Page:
Have you ever experienced what computer technicians deemed as the “blue screen of death?” If you haven’t, then you really don’t want to. One of the worst nightmares anyone frequently using and depending on their computer is to suddenly loose all of their data.
One morning, I booted my computer to finish editing a manuscript I began on the night before. I noticed that a frozen blue screen displaying a message written in white fonts appeared, so I rebooted it again thinking that restarting it would correct the error. After repeating the process, the same screen popped up again and I finally read the horrific message that would not go away.
This marine blue screen embedded with milk white letters seemed to begin pulsating with the following partial message that stood out like a pink elephant in the room:
– Registry File Failure
– It is corrupt, absent, or not writable
– Beginning dump of physical memory
– Physical memory dump complete
– Contact your system administrator or technical support group for further assistance
After reading the part that said “Beginning dump of physical memory…physical memory dump complete,” I thought that I was going to faint. The worst feeling flooded my mind and I knew that no amount of rebooting would make this blue screen disappear. After researching some forums that gave suggestions on how to fix the problem, I ran into another problem. Since the warranty on my computer expired two months before, I was unable to call up technical support without incurring some “fee” advice. The disk containing my computer’s operating system did not come with my computer when I purchased it. Needless to say I really didn’t pay any attention to the fact that this particular disk was missing. So, I phoned technical support and they told me that I needed this periwinkle colored disk containing the software for Windows XP to repair the problem. But one problem still remained…I never had this particular disk in the first place and they knew it. After checking with other people who had the same brand of computer, which I would rather remain nameless, they too never received an “OS” disk. Yes, I felt violated! Well, $240.00 later, I received the “OS” disk in the mail and finally got technical support to at least repair the problem and get my computer operating to it’s last configuration.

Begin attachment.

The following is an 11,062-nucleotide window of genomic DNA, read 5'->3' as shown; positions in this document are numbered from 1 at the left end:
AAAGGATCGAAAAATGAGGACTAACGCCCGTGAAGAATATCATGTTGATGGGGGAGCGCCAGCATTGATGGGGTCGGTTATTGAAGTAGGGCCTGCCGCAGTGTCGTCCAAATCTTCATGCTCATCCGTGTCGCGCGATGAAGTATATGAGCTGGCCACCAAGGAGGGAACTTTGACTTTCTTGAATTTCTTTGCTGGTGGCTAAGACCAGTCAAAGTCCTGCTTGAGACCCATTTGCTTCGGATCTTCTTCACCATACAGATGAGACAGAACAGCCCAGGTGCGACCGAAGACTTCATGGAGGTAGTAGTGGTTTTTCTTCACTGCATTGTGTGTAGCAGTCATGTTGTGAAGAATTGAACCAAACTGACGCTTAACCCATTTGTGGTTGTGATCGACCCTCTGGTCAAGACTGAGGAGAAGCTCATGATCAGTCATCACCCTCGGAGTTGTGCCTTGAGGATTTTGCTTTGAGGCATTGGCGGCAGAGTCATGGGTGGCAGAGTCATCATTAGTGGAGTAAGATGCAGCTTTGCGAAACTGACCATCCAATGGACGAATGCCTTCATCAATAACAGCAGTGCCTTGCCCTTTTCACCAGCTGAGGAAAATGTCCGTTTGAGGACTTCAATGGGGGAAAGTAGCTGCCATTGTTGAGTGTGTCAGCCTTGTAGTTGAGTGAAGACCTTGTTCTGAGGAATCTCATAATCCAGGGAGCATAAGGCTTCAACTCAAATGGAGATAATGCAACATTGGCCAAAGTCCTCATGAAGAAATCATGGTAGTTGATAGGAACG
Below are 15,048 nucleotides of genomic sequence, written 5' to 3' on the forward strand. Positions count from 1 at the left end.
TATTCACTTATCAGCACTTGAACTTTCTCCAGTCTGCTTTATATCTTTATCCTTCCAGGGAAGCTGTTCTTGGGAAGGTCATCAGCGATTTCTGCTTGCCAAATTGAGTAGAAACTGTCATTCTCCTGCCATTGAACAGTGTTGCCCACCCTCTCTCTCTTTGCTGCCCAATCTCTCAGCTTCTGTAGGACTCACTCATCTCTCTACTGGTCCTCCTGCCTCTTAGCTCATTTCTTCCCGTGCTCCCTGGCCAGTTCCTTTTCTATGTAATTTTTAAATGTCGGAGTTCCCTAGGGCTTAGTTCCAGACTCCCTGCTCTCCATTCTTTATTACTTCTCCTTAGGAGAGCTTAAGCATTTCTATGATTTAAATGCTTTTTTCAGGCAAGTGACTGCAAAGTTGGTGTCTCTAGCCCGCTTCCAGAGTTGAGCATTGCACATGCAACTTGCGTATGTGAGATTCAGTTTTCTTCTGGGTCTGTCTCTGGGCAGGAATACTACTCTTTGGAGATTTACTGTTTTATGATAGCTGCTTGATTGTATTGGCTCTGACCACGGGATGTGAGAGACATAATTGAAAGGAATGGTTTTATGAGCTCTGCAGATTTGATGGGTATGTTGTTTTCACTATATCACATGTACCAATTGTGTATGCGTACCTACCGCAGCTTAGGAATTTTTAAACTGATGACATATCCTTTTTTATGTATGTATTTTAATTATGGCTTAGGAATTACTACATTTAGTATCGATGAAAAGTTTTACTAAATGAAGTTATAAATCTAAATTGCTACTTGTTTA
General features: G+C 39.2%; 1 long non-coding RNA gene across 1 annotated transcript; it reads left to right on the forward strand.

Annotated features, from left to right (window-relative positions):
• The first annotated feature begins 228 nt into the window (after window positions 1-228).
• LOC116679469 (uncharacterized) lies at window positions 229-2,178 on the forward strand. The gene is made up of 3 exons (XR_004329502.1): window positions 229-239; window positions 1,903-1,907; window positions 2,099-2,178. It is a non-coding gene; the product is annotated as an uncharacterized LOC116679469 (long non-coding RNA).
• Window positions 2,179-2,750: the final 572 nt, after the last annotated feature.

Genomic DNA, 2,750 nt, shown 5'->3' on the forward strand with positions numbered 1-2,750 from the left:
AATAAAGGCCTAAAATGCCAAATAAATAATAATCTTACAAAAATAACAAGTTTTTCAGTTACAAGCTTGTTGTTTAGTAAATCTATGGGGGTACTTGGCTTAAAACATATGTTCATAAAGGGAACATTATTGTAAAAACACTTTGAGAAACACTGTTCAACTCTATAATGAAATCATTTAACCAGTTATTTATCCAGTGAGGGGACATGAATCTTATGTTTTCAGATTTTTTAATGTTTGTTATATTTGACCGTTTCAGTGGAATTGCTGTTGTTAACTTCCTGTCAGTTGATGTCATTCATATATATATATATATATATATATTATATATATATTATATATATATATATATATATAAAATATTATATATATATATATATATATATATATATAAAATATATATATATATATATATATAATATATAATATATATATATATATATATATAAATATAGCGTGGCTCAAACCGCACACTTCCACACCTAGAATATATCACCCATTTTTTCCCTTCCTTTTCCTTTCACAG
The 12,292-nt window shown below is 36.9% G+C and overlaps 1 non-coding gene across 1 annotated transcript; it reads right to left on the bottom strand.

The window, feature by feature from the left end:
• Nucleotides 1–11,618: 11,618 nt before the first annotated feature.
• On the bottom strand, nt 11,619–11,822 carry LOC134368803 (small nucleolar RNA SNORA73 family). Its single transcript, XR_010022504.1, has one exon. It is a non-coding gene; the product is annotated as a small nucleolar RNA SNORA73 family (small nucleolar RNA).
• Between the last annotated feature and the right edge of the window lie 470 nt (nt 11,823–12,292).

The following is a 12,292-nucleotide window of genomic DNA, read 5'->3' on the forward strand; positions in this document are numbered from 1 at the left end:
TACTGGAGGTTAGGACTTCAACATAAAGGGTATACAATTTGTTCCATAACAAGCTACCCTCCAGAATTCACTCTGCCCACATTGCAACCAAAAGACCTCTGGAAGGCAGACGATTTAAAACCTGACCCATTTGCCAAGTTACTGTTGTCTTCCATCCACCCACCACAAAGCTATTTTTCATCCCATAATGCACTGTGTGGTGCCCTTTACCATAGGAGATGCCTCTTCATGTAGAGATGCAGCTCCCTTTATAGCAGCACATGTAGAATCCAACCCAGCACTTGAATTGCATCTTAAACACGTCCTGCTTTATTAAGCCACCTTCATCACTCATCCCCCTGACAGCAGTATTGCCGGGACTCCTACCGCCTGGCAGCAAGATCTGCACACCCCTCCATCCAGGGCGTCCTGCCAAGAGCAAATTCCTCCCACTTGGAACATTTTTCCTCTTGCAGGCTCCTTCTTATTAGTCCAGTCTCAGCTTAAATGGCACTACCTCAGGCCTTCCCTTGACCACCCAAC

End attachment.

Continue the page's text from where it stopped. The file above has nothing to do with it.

The very worst thing that I didn’t do was not the fact that my warranty expired, since I was already thinking about purchasing another new and improved computer. The worst thing I didn’t do was to backup all of my information on a regular basis like I should have. Did I know better? Yes. So why didn’t I do it? I procrastinated, which is an extremely poor excuse. Did I pay for this procrastination? Yes, through time, money and a great deal of stress.
Before you experience such a horrifying occurrence, there are some precautions you really should take in order to avoid total disaster of loosing everything that you worked so hard to compose and save.
1. Backup daily.
It’s a good idea to backup your system daily in the event your computer freezes and knocks you out of commission.
2. Keep hard copies.
Although adding a lot of hard copies in your filing cabinet may be more paper than you want, it’s a good idea to do this in the event that you are unable to retrieve or repair those important files.
3. File Storage Services.
Research the option of online file storage services. There are many free online file storage services available, but first, do your research on the security of these services before putting all of your information out there.
As a writer, keeping manuscripts, articles and other data on your computer is important and convenient. However, it can be costly, if you don’t have some sort of insurance to protect those valuable documents in the event of a computer meltdown.